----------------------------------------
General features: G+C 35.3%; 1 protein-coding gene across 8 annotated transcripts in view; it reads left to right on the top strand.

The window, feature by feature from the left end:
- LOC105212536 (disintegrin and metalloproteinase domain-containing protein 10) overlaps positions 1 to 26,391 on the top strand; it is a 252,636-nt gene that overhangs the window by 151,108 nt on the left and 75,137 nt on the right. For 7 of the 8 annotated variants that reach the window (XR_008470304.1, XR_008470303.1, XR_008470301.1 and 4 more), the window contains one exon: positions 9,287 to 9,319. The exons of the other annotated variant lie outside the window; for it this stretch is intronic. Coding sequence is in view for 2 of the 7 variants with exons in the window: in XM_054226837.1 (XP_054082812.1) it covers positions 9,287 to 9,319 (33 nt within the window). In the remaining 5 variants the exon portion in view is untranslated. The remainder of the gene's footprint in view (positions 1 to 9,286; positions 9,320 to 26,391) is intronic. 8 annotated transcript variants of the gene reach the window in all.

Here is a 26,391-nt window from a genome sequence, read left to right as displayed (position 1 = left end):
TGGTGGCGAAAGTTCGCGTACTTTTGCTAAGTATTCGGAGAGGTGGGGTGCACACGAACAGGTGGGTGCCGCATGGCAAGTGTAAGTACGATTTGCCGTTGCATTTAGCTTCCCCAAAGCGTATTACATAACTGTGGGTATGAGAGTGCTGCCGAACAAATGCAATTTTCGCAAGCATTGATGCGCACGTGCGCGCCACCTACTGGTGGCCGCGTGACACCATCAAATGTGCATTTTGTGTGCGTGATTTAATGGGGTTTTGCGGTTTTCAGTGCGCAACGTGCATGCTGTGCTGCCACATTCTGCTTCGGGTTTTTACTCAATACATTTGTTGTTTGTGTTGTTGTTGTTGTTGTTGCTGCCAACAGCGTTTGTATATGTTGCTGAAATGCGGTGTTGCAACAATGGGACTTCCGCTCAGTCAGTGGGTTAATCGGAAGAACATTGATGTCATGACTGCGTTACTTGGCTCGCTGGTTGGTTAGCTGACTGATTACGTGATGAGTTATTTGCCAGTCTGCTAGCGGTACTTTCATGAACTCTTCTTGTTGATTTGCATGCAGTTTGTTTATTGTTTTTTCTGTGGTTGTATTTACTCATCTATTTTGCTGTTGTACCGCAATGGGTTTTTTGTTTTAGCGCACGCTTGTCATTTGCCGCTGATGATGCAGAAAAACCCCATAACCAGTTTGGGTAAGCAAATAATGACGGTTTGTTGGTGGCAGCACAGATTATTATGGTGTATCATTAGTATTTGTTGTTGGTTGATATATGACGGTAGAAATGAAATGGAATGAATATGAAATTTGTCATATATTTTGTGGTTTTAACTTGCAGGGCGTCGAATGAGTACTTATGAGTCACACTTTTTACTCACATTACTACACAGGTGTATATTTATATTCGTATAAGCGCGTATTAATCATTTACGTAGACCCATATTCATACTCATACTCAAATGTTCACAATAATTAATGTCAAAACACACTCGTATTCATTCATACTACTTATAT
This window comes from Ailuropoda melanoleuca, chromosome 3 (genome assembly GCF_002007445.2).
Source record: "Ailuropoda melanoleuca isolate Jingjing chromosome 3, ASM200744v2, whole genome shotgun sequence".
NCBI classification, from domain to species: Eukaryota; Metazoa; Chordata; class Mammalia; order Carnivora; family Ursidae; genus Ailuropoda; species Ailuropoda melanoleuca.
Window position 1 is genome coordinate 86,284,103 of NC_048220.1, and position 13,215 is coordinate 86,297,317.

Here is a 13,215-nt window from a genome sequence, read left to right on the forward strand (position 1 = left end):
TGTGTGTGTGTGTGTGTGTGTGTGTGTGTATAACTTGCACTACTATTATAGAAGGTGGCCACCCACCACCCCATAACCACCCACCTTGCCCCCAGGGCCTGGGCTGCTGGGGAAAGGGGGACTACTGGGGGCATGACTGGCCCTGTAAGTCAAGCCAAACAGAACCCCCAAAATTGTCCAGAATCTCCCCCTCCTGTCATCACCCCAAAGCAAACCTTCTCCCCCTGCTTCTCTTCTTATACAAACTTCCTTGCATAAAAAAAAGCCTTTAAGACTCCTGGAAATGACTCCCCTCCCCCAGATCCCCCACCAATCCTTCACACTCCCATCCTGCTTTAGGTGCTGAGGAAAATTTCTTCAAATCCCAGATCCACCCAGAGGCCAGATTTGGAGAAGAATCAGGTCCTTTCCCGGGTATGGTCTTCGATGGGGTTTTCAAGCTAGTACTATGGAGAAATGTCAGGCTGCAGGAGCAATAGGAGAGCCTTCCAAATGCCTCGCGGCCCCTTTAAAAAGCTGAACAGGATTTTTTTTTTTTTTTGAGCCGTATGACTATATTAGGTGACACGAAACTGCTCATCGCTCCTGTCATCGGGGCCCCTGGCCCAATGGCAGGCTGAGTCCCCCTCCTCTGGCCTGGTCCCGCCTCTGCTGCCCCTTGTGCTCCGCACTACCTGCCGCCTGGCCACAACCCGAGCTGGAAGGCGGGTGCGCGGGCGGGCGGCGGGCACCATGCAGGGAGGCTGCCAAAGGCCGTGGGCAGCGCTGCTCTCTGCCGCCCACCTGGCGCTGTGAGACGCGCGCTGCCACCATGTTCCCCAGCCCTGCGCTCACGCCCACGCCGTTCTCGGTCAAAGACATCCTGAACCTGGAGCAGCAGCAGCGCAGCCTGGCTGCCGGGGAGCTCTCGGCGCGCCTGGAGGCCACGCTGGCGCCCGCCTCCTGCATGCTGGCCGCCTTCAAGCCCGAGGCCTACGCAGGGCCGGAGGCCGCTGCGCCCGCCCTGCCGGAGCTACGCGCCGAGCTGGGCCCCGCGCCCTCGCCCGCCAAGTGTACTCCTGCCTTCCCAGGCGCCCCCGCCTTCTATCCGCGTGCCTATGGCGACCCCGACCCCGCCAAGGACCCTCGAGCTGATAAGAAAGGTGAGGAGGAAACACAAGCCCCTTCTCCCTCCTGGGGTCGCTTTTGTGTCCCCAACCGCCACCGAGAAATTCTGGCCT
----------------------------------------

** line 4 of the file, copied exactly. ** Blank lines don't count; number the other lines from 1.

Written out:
Here is a 26,391-nt window from a genome sequence, read left to right as displayed (position 1 = left end):